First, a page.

The end of the tennis season nears but before that happens there are still lots of opportunities for players to improve their rankings for this year and heading into 2019.
At the moment, the most important thing for some players is assuring that they will have a good enough ranking to get into the main draw of the 2019 Australian Open. For others, it can just be improving their seeding position for the first Grand Slam of the year and/or aiming for a career best year-end ranking.
With all those considerations in mind, here’s a look at Canada’s top (all ranked upwards of No. 200) players and what’s at stake between now and the end of 2018 – using each player’s average points per tournaments over the past 12 months to project how things could be when the season is over.
Ranking: No. 20
Schedule: Tokyo (500), Shanghai (1000), Vienna (500), Paris (1000)
Points to defend: 45 of 1,755
Year-end projection: plus 323 points to No. 15 ranking.
Ranking: No. 31
Schedule: Shenzhen (250), Tokyo (500), Shanghai (1000), Stockholm (250), Basel (500) Paris (1000)
Points to defend: 55 of 1,295
Year-end projection: plus 205 points to No. 27 ranking.
Ranking: No. 86
Schedule: Chengdu (250), Beijing (500) Q, Shanghai (1000) Q, Antwerp 250 Q
Points to defend: 51 of 677
Year-end projection: plus 130 points to No. 74
Ranking: No. 120
Schedule: Tiburon (Calif.) Challenger and unclear about other tournaments
Points to defend: 43 of 457
Year-end projection: plus 22 points to No. 116
Ranking: No. 147
Schedule: Chengdu (250), 2 Challengers in Kazakhstan and Uzbekistan and three weeks in Europe likely starting in Antwerp (250)
Points to defend: 17 of 402
Year-end projection: plus 58 points to No. 119
Ranking: (WTA live) No. 105
Schedule: Linz and Luxembourg
Points to defend: 12 of 574
Year-end projection: plus 56 points to No. 96.
Ranking (WTA live) No. 186
Schedule: Templeton, Stockton, Saguenay, Toronto, Las Vegas, Houston
Points to defend: 0 of 309
Year-end projection: plus 110 points to No. 144.
Ranking: (WTA live) No. 194
Schedule: five events in Asia
Points to defend: 157 of 295
Year-end projection: plus 60 points to No. 265.
The Canadian Davis Cup will learn at 10 a.m. ET in Canada on Wednesday where and against whom it will play its February 2-3, 2019, qualifying round. That’s when a draw will take place at 3 p.m. in London at the headquarters of the International Tennis Federation (ITF).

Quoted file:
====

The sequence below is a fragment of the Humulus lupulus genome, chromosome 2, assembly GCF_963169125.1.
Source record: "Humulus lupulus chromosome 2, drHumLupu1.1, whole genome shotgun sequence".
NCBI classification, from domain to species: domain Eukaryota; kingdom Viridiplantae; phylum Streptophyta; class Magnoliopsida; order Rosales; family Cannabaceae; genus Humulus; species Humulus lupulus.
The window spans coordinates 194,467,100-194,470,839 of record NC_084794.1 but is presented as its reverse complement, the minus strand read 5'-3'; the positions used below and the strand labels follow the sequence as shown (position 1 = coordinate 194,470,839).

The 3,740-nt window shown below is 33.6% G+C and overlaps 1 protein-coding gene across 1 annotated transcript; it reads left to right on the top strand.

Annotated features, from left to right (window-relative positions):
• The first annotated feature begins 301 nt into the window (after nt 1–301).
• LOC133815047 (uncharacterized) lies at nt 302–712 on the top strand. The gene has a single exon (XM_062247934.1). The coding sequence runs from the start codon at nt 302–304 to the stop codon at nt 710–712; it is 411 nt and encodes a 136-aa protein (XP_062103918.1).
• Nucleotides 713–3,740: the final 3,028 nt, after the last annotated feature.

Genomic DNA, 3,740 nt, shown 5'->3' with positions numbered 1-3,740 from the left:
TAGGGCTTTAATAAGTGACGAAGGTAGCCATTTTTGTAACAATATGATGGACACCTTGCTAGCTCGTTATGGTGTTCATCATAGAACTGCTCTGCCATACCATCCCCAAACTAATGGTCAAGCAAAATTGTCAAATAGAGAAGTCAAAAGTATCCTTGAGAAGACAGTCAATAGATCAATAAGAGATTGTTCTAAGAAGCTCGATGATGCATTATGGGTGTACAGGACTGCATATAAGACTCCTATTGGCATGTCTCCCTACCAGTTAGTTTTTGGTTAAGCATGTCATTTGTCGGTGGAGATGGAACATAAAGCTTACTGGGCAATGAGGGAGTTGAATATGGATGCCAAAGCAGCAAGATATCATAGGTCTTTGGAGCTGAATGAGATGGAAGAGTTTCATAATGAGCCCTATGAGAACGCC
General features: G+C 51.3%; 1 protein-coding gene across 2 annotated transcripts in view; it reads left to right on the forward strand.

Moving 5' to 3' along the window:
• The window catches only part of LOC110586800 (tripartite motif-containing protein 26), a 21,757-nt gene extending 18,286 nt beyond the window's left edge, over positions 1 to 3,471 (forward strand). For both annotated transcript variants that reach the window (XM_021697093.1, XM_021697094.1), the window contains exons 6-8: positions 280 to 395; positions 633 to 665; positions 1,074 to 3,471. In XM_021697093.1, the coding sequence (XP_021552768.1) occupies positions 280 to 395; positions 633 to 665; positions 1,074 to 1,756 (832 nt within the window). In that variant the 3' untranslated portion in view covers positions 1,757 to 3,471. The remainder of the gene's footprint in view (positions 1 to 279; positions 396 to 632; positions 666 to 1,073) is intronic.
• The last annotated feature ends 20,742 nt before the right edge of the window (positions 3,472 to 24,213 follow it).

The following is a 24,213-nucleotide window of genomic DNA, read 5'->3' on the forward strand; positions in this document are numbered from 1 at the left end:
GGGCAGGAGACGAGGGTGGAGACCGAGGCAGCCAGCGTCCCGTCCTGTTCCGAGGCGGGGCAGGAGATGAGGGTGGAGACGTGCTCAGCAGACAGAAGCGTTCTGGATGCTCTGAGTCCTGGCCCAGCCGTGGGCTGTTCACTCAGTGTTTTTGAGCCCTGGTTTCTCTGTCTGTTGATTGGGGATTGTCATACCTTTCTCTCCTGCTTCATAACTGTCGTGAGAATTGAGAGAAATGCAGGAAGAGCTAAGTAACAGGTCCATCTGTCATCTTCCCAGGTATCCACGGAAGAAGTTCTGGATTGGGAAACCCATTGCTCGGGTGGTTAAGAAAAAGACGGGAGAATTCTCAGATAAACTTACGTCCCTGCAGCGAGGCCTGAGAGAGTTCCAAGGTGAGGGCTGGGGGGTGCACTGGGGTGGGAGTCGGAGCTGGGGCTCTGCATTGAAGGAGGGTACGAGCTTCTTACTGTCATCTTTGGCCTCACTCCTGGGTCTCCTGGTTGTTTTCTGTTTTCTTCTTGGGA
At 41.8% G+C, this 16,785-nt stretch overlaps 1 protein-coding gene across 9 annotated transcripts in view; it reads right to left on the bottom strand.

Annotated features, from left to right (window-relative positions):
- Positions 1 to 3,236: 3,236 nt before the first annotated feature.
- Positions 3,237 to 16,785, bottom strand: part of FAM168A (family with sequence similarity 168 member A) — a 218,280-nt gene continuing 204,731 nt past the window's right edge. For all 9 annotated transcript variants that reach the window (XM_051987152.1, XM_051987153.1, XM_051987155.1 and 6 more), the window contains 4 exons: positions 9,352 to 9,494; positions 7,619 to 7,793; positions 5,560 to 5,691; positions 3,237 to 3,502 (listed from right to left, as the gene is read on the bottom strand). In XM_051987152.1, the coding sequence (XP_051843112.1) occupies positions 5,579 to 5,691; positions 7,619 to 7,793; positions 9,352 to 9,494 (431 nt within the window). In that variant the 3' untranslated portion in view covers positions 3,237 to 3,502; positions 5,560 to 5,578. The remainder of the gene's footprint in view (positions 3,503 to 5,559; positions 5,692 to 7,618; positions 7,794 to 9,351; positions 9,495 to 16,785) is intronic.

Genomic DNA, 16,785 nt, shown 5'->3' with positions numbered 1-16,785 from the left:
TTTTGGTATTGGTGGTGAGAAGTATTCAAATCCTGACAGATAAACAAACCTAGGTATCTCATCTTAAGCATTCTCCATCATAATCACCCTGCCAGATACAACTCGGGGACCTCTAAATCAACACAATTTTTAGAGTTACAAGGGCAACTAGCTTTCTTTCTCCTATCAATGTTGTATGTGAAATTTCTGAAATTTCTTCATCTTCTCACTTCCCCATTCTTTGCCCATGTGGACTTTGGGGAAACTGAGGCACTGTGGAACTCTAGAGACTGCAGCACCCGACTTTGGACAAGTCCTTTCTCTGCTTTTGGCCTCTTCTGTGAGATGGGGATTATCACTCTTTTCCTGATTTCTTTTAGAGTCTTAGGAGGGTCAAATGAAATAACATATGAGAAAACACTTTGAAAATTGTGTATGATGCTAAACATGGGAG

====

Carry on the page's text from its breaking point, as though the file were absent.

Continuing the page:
At that time 12 seeded teams, including Canada, will be drawn against 12 unseeded teams to play for spots in what is now a Davis Cup final to be held the week of November 18, 2019, with a field of 18 nations.
As well as the 12 winners of next February’s ties, the line-up for the year-end grand finale, to be held in either Lille, France, or Madrid, will include the four semi-finalists from this year – Croatia, France, Spain and the USA – and two wild card countries.
The latter two nations are to be announced before Wednesday’s draw with the nominations coming from a panel made up of two representatives of the ITF, one from the Davis Cup organizers and one former player.
General speculation is that Switzerland, with Roger Federer and Stan Wawrinka, will get one wild card because the star power of the Swiss pair would be invaluable to the competition in its first edition. But, of course, there’s no guarantee Federer and/or Wawrinka would agree to play.
There has also been a suggestion that South Africa might get a wild card so that the continent of Africa would be represented. But world No. 9 Kevin Anderson has not played his country’s last 15 Davis Cup ties dating back to 2011 and currently the next best South African player is No. 129 Lloyd Harris.
With the draw looming in a matter of hours – to be streamed Wednesday at 10 a.m. ET in Canada on the Davis Cup website and the Davis Cup Facebook page – the odds do not look good for Canada.
Not counting the two Europe/Africa relegation playoff winners that will be slotted into the draw after late October ties involving Slovakia, Belarus, Portugal and South Africa, Canada’s chances of getting a home tie are only 35 per cent based on 10 potential opponents.
As for the unseeded Netherlands, which lost 3-1 to Canada in a World Group Playoff nine days ago in Toronto, its chances of a home tie are 70 per cent based on 12 potential opponents – one of which is Canada.
It has been written here before that the ITF should have awarded the winners of the World Group Playoffs a guaranteed home tie in February. Otherwise it seems there was very little to play for – being seeded is helpful but usually having what’s known as “choice of ground” is vital in Davis Cup.
Even when the eventual winning nations of those two Europe/African relegation playoff ties are considered, Canada still comes out on the short end with only a 37 percent possibility of a home tie.
Of the known possible qualifying round encounters for Canada in February not to be decided by lot (a draw) but on the traditional a home-and-away alternating basis, it would only host Brazil and play away against Chile, Colombia, India and the Netherlands. To be determined by lot (a draw) would be potential Canadian match-ups against Switzerland, Hungary, Russia, Australia and Uzbekistan with only, as previously mentioned, a 37 per cent chance of a home tie against whichever countries emerge from those two Europe/Africa relegation playoffs in October.
So it’s not the most promising situation for Canada playing at home, which could be critical because of the logistics involved for the players immediately after the Aussie Open next year. For example, travelling to India or Uzbekistan from Melbourne would not exactly be convenient for the Canadian team.
(Feature photo: Mauricio Paiz)